As e-commerce gets cool, brands need smart shoppable strategies

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Tug’s Faye Daffarn on how to get shoppable media right in an evolved age for online marketplaces / Lisheng Chang via Unsplash

Shoppable ads (advertisements that combine product promotion and a chance to buy, often on social media) are a booming business, especially with TikTok’s spectacular ascension during the pandemic. As with any fad, some will get it right; some will get it wrong. Tug’s UK managing director Faye Daffarn lays out how to stay on the right side of that divide.

E-commerce is becoming increasingly cool. Shoppable media is a prime example. But as mockingly pointed out by pop icon Grace Jones and Barclaycard, being trendy isn’t a guarantee of success. That’s just as true for brands hoping to join the new wave of digital shopping as it is for payment service providers.

While there may be questions around whether their credentials are ‘hip’ enough, it’s clear brands have much to gain from joining the shoppable party. The e-commerce market is due to keep ballooning (by another $10.87tn in the next few years) and consumers are more open to buying on channels outside established shopping platforms, especially social media.

The challenge will be ensuring messages reach audiences at the right time, and in the right way, to resonate and drive results.

Surfing the livestream tide

While already popular across Asia and especially China (two-thirds of Chinese consumers bought this way in 2020), livestreaming only recently gained ground in the west.

M&S recently launched M&S Live, a livestream shopping service where customers can hear more about product ranges and ask questions live. A Clarins pilot with livestreaming platform Bambuser fueled conversion rates of 30%, convincing the beauty brand to sign up for a long-term deal across 10 global markets.

These results show that fast adoption allows brands to stay in tune with audience habits and capitalize on the demand for instant gratification.

To maximize effectiveness, brands need a precise understanding of the impact livestreaming their activities has (covering both real-time sales and later buys across wider channels inspired by views).

This requires holistic measurement across omnichannel journeys. The smartest platforms have developed streamlined processes for ingesting, normalizing and merging multi-source data in real-time, using capabilities from the Google Cloud platform. By blending a mix of tools – such as Google App Script, Python and API connectors – these technologies can immediately input data from disparate channels into BigQuery datasets and produce detailed reporting. This gives brands the ability to link livestream acquisition journeys to eventual conversions and sales at a granular level.

Driving engagement on- and off-screen

The latest breed of shoppable TV content is taking an interactive approach that’s a far cry from QVC, thanks largely to innovations in connected TV (CTV) and artificial intelligence (AI). Last year, ITV used both to create a real-time shopping service. AI product identification and tagging notified users of shoppable items, as well as enabling them to buy directly from their CTV screens, or via links sent to mobile devices.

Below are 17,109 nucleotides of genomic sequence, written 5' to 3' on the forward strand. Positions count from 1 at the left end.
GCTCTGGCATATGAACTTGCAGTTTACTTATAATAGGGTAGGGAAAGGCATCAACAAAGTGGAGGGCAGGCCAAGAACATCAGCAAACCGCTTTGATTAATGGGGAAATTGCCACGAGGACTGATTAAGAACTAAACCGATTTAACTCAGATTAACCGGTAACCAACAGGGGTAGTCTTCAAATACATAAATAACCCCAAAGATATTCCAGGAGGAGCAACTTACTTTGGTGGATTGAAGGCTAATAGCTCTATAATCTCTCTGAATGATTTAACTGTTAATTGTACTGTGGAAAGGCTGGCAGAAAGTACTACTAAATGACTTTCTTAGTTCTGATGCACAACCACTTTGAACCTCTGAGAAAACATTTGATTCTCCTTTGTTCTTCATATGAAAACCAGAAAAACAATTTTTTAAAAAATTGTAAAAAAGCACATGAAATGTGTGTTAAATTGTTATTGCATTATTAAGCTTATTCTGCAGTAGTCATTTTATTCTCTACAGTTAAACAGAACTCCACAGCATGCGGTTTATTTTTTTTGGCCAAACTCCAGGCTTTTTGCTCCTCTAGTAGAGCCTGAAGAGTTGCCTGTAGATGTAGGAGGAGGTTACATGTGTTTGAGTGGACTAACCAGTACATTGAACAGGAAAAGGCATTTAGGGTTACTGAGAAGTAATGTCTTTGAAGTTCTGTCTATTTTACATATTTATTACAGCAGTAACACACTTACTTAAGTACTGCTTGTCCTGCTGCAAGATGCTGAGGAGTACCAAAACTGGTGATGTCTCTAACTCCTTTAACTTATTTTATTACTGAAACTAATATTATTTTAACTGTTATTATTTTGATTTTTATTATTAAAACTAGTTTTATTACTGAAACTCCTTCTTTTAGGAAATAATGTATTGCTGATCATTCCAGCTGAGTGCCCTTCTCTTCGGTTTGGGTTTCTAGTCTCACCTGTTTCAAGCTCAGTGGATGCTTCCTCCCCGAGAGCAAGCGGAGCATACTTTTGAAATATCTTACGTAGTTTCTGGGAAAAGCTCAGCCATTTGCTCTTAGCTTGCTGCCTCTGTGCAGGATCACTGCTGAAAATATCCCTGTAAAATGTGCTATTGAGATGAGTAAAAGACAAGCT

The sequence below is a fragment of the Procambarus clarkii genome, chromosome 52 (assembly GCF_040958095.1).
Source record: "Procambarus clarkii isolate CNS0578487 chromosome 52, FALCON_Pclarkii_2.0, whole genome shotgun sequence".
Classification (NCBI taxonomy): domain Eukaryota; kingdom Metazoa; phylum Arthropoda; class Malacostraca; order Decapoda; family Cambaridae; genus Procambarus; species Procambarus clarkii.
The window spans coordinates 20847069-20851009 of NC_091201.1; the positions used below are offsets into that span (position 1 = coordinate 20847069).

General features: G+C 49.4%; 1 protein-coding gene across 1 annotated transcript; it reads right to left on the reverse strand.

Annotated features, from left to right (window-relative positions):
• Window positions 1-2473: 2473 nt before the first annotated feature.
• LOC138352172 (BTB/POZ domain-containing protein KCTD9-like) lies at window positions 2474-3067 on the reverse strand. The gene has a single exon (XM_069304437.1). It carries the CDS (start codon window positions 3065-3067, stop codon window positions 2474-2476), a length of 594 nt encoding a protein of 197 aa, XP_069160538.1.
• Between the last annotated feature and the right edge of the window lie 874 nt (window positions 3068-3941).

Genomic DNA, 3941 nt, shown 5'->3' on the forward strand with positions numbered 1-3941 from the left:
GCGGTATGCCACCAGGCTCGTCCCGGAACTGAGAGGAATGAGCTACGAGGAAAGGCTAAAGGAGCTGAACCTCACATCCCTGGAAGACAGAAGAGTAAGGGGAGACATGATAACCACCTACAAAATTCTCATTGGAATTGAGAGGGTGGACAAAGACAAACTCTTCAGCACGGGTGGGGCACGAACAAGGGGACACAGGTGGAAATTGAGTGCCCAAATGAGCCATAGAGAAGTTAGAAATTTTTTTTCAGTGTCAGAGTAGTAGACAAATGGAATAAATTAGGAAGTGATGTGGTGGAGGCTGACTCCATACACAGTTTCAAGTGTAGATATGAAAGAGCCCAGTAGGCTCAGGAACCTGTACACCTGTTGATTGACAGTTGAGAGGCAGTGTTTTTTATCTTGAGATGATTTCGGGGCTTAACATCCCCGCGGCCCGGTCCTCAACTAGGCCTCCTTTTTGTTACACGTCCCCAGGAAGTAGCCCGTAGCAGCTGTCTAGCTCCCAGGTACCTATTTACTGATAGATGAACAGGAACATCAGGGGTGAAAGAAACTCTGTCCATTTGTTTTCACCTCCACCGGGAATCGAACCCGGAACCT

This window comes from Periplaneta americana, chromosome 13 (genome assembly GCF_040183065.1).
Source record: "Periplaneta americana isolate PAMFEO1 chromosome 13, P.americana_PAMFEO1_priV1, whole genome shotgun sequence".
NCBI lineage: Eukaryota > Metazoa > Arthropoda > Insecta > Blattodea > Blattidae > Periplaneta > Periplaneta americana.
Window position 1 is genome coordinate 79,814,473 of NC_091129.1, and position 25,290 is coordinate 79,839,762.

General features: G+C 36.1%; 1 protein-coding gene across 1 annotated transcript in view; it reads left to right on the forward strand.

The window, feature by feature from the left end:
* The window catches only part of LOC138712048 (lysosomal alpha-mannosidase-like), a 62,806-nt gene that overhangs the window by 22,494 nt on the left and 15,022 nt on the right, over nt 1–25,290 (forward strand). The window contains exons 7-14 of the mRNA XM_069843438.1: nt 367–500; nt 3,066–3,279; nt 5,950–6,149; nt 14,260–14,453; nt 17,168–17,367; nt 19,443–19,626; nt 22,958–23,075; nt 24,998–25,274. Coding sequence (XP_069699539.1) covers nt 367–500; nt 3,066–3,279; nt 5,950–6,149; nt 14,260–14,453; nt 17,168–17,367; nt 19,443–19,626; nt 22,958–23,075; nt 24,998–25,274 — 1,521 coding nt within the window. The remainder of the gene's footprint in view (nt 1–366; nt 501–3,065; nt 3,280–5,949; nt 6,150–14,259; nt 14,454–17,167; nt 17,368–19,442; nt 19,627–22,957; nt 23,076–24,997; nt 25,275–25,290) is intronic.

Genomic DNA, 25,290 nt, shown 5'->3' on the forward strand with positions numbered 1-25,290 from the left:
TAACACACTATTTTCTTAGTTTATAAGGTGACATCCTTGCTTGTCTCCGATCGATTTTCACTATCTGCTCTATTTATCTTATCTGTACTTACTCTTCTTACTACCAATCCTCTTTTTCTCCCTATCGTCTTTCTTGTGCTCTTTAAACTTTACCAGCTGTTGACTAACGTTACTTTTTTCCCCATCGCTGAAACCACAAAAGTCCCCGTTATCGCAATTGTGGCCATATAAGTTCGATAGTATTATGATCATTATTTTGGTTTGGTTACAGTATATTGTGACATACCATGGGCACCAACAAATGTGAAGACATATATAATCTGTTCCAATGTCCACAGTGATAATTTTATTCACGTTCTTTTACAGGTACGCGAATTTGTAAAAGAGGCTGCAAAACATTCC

Studies show that up to 95% of people typically have devices in-hand while viewing TV. The interplay between TV and other channels isn’t new, especially when it comes to mobile. But this mixed interaction still adds complexity for shoppable campaigns, making it essential to apply a multi-faceted performance evaluation.

Traditional A/B location testing and brand lift studies will remain important for tracking audience response, especially top-of-the-funnel metrics such as brand awareness, perception and favorability. They’ll also need to determine what steps to take after seeing ads, and whether they lead to sales.

Leading platforms and savvy analysts are increasingly harnessing machine learning (ML) to run causal modeling that plots the path from shoppable TV ads, visits to featured URLs, brand and product searches and final purchases. For brands, the outcome is full performance oversight of how shoppable TV ads impact attitudes and purchases.

Selecting social activities with care

Since 2020, social commerce has gone from a global market value of $560bn to over $950bn, with social engagement driven by the pandemic. TikTok, in particular, is keenly aware of the enhanced appeal it now holds for brands as a major center of user attention, having recently surpassed 600m downloads.

TikTok has made moves to build its commercial muscle. TikTok Shopping, which allows brands to add shopping tabs to their profiles and create on-platform storefronts, has been extended to include additional partners in the wake of a trial with Shopify. As part of the newly-unveiled TikTok World global experience, the platform has also launched its new shopping API and creator marketplace: a self-serve portal that allows brands to ‘shop’ for relevant creators.

It’s important to remember that, when everyone is a creator, quality matters. Brands should set trackable goals and use advanced real-time analysis to keep a persistent eye on performance against KPIs.

As shoppable options increase, brands have more scope than ever to engage with digitally-focused audiences in their chosen environment. Ensuring they are welcome will require shrewd navigation. Winning the favor of fashionable shoppers will mean basing activity on deep understanding of their target audiences and how they are interacting with messages across their omnichannel mix; not just what seems likely to earn ‘cool’ points.